Rebuilding Place in the Urban Space

"A community’s physical form, rather than its land uses, is its most intrinsic and enduring characteristic." [Katz, EPA] This blog focuses on place and placemaking and all that makes it work--historic preservation, urban design, transportation, asset-based community development, arts & cultural development, commercial district revitalization, tourism & destination development, and quality of life advocacy--along with doses of civic engagement and good governance watchdogging.

Tuesday, April 12, 2016

One reason to bike for transportation: living longer/better life

Salt Lake City has developed a loop bicycle tour of the city, and has branded signage for the routeWith the rise of automobility as the primary means of transportation in the United States, as well as a shift from jobs involving a great deal of labor to office-based (sitting) employment, people exercise a lot less.

An important reason for my choice of biking as transportation has to do with the health impacts. My father died in his early 50s, so did his brother. Their father died in his late 40s.

Another reason I chose to bike is that I am not so organized and "hard core" so that I would join a gym and work out regularly.

Health-wise it helps that my first job in DC was for a nutrition health advocacy group, so I learned a lot about nutrition--even though it still took many years for me to begin to cook for myself.

The Washington Post ran a couple stories over the past few days on the significant rise in the rate of premature deaths on the part of white women, especially in rural areas. The early deaths tend to be result from what are referred to as "lifestyle choices" -- drinking, smoking, using drugs -- although the article attributes this in large part to anomie, malaise, significant changes in rural economies, etc.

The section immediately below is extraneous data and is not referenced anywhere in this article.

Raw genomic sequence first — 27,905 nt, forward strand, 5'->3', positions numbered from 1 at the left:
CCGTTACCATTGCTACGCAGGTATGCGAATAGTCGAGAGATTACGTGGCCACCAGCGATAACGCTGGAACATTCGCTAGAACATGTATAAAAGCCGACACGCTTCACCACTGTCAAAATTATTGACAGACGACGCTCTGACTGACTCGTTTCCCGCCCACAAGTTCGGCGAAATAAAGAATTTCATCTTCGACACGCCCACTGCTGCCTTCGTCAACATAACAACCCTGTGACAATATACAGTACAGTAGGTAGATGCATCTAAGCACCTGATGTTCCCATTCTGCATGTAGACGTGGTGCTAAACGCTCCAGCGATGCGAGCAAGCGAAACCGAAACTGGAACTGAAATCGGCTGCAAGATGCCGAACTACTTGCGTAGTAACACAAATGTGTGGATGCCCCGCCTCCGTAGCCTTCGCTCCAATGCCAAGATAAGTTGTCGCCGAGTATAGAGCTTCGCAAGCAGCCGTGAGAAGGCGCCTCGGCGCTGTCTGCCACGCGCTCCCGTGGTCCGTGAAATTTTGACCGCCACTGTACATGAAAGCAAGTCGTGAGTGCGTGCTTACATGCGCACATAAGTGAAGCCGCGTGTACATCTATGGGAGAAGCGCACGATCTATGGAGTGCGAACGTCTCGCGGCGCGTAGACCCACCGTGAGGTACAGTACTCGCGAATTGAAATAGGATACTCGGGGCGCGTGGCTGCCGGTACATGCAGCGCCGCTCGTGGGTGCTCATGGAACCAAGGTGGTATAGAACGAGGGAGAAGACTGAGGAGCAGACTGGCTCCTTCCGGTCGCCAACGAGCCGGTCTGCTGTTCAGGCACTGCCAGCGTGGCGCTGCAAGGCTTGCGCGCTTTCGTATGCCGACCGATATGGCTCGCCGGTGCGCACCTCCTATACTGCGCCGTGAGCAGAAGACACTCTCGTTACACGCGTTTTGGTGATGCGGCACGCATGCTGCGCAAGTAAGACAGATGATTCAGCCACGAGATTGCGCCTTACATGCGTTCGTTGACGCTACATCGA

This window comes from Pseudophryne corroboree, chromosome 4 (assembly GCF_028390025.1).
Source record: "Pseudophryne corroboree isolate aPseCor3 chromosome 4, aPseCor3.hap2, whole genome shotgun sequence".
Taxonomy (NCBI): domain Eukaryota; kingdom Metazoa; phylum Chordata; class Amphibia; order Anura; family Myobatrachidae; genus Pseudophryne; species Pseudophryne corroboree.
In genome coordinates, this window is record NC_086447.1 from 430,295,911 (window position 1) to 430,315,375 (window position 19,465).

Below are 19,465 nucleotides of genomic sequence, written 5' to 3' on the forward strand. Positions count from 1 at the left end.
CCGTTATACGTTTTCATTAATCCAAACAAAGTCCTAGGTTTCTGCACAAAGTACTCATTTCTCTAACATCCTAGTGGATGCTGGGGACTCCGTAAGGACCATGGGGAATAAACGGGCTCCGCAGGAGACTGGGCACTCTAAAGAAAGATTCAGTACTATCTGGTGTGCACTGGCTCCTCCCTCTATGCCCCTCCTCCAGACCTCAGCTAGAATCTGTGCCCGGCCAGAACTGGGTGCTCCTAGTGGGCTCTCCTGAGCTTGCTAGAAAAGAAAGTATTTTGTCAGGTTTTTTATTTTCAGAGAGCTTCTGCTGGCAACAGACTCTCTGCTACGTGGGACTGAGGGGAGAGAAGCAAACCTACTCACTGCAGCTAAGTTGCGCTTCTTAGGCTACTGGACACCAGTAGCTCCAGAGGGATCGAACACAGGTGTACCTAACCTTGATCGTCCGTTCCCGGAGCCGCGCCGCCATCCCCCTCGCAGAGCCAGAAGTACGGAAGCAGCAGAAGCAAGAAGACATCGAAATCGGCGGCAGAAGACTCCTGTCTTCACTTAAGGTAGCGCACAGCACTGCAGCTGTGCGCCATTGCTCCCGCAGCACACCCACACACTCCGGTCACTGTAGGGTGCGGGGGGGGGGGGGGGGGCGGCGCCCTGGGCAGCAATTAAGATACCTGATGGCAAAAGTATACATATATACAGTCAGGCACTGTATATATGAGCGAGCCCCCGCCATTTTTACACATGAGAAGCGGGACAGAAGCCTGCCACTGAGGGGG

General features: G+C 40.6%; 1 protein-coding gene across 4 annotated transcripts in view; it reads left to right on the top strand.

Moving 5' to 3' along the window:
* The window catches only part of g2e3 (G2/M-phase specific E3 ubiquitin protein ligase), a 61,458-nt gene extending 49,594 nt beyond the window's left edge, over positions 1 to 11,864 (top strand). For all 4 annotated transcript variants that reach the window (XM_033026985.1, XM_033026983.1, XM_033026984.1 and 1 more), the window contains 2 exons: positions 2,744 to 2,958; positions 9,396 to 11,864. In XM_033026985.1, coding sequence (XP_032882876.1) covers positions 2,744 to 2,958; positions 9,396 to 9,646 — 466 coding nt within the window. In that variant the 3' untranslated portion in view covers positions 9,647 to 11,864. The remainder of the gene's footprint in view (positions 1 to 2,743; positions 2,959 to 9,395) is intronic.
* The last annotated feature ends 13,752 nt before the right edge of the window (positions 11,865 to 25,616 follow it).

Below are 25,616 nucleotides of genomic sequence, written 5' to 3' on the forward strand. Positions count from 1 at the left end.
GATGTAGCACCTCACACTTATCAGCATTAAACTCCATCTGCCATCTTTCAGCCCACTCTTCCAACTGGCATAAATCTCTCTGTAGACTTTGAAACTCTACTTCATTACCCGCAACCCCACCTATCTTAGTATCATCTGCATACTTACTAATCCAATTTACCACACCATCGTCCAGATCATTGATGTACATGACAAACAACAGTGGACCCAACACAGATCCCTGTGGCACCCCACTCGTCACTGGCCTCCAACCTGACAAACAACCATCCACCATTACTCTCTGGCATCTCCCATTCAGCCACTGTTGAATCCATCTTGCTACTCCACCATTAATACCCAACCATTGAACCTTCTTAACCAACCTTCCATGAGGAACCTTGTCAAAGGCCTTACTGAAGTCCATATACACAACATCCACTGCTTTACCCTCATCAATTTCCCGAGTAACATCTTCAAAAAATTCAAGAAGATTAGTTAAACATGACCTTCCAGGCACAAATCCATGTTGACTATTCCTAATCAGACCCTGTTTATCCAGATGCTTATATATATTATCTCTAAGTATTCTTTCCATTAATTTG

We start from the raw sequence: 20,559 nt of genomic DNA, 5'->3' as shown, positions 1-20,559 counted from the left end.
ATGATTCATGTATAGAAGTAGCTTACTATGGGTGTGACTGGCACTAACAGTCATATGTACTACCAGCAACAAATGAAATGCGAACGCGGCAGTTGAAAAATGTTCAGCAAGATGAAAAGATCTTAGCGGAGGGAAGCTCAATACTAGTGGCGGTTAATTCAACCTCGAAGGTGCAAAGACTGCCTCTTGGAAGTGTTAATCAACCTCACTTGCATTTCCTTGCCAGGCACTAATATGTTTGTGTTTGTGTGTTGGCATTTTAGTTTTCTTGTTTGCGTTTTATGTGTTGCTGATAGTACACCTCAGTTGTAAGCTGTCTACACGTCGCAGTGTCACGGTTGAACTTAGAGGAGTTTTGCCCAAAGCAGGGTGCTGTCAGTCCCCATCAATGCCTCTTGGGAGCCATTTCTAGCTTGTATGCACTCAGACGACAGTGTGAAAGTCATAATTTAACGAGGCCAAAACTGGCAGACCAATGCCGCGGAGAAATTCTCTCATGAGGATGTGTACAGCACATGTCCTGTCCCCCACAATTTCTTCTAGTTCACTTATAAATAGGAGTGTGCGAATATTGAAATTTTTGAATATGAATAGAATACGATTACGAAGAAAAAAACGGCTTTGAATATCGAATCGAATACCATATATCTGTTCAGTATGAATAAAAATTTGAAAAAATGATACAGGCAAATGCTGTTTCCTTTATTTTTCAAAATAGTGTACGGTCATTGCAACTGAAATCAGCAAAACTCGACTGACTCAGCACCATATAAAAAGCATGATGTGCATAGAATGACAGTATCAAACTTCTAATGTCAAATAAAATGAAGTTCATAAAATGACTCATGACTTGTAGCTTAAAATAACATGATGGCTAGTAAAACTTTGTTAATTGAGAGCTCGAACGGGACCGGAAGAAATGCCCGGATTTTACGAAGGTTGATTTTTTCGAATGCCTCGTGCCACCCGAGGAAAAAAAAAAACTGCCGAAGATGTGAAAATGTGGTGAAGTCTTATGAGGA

A couple paragraphs from the second story ("Why death rates for white women in rural America are spiking") confirm the value of my biking (and not using drugs, drink only a bit, and try to eat healthfully):
Other trends may be contributing to the die-off, including obesity. Americans are the heaviest people in the world outside a few Pacific island nations; more than a third of adults in the United States are considered obese. The average American woman today weighs as much as an American man did in the early 1960s.

Obesity causes its own kind of liver disease and can be lethal in combination with other conditions, such as diabetes, heart attacks and strokes.
Even though I have now outlived my father, and I could do more (weights, eat even less meat), it could merely be happenstance.

(Note that biking doesn't help me lose weight.  But I maintain my weight through this form of regular exercise that simultaneously gets me to and from places.)

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At 6:22 AM, Anonymous charlie said...

every man is either a fool or own physician after 30....

At 9:11 AM, Blogger Richard Layman said...

I definitely would weigh a lot more were I not biking. My brother, granted he is taller, weighs 40+ pounds more than I.

The thing about working at Center for Science in the Public Interest is that it "reset" my understanding about behavior-related contribution to health distress.

... but just because you eat healthfully (I can't claim I am perfect, I just think about how I thought about my then boss before reality set in) doesn't mean you don't get sick.


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